This legend, which isn’t nearly as imaginative or as thrilling as Robert Johnson signing away his soul to the devil in exchange for spangling guitar chops, has nevertheless become as accepted and as apocryphal as the birth of the blues or any story of rugged outliers founding tech startups in their garages or, for that matter, the cloying cherry tree myth associated with George Washington, a shrewd political operator who claimed that he could not tell a lie despite deceiving many over a lifetime about his professed lack of political expertise. Boy Scout booster (and sex therapist!) Edward Rowan has pointed out that Boyce outed himself in a February 27, 1928 letter, claiming that he was not floating in the Dickensian murk, but merely standing before the Savoy Hotel while contemplating the question of whether he should cross a street. Moreover, others have suggested that there was no fog during that evening. As one excavates further into W.D. Boyce’s history, one learns that this sanctimonious founder was a racist, even denying African-Americans entry into the hallowed organization. (Boyce also published a journal called The White Boy’s Magazine.) By the late 1980s, the Boy Scouts were forced to establish protective measures in response to countless sex abuse cases later documented by reporter Patrick Boyle in 1991. The Boy Scouts of America, a seemingly sacred institution, had been little more than a seductive shawl disguising the ugly American id. It is thus the perfect metaphor for Tobias Wolff’s This Boy’s Life, a moving memoir about a boy wrestling with the lies, the duplicities, and the hypocrisies of growing up in America. It is an especially cogent volume in an epoch of fake news, covfefe, and thundering Republican men casually asphyxiating the weak and the vulnerable in the name of old school virtue.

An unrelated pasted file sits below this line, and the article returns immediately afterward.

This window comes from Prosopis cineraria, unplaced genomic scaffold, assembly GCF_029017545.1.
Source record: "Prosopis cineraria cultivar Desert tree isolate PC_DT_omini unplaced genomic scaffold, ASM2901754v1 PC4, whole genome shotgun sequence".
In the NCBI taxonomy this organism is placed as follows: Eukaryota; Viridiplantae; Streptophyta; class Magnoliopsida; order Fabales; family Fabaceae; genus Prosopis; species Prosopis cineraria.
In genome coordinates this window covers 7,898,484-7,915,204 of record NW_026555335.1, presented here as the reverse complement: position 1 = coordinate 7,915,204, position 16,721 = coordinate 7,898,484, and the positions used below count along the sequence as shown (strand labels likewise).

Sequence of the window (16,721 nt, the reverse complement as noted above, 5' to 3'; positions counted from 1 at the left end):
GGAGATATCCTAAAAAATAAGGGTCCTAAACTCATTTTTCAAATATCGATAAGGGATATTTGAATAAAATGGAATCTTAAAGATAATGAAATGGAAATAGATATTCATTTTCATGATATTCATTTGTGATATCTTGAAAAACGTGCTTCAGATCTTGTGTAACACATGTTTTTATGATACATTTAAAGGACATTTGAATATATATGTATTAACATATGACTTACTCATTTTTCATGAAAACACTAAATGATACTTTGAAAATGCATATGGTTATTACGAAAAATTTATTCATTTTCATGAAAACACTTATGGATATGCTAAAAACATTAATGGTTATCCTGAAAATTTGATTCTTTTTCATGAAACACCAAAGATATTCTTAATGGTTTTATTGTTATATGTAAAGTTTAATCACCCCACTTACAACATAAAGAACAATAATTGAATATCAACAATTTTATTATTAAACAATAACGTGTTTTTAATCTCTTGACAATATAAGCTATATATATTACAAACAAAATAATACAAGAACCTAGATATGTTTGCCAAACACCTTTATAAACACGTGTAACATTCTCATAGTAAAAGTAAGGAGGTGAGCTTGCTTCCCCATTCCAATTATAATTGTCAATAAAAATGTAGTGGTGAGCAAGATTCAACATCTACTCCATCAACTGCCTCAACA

For young Tobias (aka Jack, a sobriquet inspired by an altogether different London), the deceptive pose was a way of being and coping through a rough-and-tumble existence. This Boy’s Life opens with Toby and his mother retreating from an abusive man in Florida by way of a dodgy Nash Rambler with an overboiling engine. Their hope was to find fortune through a desperate uranium hunt by way of a poor man’s Geiger counter. Like many Americans before, the westward journey here is one of escape and, as one pores through the memoir’s crisply paced pages, increasingly about assuming roles that bear no resemblance to reality. The cooing pop songs crooning from the radio provide voices for Toby to emulate, perhaps serving as a staging area for transformation. Yet Catholicism, itself a practice just as fraught with frangible self-abengation as the Boy Scouts, also represents the new terrain from which to launch an identity. Toby’s father, telephoning from Connecticut, claims that the family line has always been Protestant or Episcopalian, but Wolff informs us that he learned of his true Jewish heritage ten years after this revelation. Names, identities, veneers, and backgrounds are the melting pot from which to sprout a respectable soul, yet Toby scoffs at the purported innocence of this problematic chrysalis. “Power,” writes Wolff, placing his budding irritation within the context of his later experience in Vietnam, “can only be enjoyed when it is recognized and feared. Fearlessness in those without power is maddening to those who have it.”